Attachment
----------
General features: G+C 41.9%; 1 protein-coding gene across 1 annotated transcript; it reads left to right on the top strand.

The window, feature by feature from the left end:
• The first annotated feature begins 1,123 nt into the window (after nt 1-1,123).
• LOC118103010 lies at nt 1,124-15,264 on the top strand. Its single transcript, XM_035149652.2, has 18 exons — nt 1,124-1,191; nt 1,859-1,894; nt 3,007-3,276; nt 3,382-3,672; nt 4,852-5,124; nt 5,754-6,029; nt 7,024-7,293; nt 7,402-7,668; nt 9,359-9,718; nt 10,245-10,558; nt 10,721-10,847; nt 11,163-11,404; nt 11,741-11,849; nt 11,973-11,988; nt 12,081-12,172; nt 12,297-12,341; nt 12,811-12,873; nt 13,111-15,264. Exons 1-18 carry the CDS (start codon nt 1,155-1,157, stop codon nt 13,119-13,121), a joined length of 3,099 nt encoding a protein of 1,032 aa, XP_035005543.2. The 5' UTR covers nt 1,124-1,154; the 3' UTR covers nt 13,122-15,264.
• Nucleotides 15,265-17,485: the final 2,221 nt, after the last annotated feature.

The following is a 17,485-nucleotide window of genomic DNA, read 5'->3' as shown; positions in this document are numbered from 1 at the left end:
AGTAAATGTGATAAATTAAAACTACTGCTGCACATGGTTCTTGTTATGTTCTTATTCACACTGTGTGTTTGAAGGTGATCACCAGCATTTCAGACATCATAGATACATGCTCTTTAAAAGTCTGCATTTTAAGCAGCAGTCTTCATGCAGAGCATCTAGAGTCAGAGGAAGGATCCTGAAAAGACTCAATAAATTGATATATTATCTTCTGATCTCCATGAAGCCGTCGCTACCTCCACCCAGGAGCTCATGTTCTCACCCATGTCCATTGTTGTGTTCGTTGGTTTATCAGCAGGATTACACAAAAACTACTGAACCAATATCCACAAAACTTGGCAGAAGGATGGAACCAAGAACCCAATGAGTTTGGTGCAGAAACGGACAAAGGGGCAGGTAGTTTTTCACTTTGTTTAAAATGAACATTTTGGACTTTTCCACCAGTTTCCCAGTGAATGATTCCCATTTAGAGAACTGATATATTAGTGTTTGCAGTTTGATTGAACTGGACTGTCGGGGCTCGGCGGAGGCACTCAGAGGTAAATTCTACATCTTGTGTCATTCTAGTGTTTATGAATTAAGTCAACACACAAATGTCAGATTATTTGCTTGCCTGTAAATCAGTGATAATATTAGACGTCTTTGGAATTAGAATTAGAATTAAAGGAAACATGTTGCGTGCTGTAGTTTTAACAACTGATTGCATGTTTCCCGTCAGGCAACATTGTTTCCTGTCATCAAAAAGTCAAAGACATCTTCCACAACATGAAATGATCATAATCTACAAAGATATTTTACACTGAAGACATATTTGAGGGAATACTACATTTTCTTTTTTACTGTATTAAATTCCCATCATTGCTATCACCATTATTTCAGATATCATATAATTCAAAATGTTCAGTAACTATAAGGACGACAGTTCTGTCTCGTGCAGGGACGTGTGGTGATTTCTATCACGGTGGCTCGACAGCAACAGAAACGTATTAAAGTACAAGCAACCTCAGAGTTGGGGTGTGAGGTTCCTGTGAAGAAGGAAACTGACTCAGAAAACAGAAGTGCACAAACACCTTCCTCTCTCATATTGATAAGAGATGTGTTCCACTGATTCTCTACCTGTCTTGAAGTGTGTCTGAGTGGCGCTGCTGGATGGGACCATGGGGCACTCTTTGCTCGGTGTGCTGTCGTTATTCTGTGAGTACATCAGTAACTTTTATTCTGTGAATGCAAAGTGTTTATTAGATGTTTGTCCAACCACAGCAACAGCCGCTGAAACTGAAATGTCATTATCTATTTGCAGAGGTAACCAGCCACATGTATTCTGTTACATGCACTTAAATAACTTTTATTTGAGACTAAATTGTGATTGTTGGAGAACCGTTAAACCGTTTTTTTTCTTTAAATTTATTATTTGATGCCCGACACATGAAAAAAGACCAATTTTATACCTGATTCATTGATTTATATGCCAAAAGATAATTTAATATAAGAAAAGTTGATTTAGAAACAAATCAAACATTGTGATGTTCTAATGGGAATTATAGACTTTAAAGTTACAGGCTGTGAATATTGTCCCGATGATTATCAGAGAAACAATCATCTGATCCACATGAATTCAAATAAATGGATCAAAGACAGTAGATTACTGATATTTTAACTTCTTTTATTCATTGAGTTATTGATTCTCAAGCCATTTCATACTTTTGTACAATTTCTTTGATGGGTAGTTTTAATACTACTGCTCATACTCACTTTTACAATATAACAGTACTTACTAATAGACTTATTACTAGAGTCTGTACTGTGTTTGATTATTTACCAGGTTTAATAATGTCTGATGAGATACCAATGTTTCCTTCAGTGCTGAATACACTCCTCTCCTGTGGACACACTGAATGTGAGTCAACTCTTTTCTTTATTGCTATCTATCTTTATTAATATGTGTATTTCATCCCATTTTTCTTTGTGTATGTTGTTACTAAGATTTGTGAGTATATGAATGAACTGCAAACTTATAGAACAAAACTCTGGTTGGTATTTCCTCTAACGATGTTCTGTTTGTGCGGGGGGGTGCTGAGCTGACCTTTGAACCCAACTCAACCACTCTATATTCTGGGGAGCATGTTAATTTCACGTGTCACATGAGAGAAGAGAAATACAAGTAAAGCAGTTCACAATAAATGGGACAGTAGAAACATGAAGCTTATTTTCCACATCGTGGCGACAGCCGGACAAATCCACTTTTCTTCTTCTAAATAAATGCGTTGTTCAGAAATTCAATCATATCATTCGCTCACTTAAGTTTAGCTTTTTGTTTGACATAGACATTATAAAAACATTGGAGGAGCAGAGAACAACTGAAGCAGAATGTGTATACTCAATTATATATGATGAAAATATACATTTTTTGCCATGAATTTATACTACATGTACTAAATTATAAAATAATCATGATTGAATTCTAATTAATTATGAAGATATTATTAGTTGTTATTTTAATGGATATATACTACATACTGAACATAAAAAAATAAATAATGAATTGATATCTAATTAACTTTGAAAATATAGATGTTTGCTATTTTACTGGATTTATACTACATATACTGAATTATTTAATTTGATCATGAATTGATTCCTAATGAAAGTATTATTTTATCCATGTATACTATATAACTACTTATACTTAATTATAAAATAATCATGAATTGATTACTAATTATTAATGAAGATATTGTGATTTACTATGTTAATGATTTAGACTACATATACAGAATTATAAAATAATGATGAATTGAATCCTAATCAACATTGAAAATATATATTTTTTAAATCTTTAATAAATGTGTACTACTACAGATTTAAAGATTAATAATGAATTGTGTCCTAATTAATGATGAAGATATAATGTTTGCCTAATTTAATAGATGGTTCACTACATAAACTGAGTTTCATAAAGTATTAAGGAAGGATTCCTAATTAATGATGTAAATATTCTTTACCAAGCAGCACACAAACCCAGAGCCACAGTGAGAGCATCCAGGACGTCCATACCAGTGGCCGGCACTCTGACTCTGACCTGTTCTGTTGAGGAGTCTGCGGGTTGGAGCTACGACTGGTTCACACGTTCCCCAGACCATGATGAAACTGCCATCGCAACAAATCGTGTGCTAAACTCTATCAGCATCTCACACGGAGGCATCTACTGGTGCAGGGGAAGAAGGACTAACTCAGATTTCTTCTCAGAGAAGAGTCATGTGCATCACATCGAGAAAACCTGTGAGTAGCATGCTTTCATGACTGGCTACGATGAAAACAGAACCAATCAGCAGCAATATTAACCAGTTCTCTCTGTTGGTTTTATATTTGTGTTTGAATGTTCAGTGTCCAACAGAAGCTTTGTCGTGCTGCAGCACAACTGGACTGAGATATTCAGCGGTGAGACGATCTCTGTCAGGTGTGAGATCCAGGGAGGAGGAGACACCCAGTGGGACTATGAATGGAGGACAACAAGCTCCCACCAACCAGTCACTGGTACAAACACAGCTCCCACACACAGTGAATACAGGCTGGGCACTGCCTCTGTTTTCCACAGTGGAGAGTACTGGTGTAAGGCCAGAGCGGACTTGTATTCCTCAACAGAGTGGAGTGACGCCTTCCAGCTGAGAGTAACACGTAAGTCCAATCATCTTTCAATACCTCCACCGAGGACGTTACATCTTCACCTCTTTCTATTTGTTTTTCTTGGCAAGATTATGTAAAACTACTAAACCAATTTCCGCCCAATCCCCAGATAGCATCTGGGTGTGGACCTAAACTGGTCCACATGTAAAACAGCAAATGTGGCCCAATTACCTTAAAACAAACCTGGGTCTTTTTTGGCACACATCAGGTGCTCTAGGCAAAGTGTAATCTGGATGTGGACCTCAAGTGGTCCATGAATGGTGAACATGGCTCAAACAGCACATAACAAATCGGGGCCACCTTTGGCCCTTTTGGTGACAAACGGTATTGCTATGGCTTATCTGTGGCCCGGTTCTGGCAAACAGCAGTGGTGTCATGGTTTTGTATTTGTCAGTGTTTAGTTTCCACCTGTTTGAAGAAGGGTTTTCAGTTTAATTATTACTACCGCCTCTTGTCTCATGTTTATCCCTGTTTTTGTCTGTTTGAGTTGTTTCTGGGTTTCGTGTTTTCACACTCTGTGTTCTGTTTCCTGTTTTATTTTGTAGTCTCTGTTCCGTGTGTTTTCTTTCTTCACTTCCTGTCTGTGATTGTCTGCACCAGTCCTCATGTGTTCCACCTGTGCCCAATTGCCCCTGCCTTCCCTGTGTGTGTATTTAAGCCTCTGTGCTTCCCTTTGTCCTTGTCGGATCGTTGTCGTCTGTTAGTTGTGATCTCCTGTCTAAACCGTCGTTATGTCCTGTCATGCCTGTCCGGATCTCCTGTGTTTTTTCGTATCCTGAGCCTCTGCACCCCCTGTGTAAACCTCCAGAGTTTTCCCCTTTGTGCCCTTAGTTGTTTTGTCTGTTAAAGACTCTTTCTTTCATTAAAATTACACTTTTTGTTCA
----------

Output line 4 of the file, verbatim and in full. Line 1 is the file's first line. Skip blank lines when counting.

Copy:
• LOC118103010 lies at nt 1,124-15,264 on the top strand. Its single transcript, XM_035149652.2, has 18 exons — nt 1,124-1,191; nt 1,859-1,894; nt 3,007-3,276; nt 3,382-3,672; nt 4,852-5,124; nt 5,754-6,029; nt 7,024-7,293; nt 7,402-7,668; nt 9,359-9,718; nt 10,245-10,558; nt 10,721-10,847; nt 11,163-11,404; nt 11,741-11,849; nt 11,973-11,988; nt 12,081-12,172; nt 12,297-12,341; nt 12,811-12,873; nt 13,111-15,264. Exons 1-18 carry the CDS (start codon nt 1,155-1,157, stop codon nt 13,119-13,121), a joined length of 3,099 nt encoding a protein of 1,032 aa, XP_035005543.2. The 5' UTR covers nt 1,124-1,154; the 3' UTR covers nt 13,122-15,264.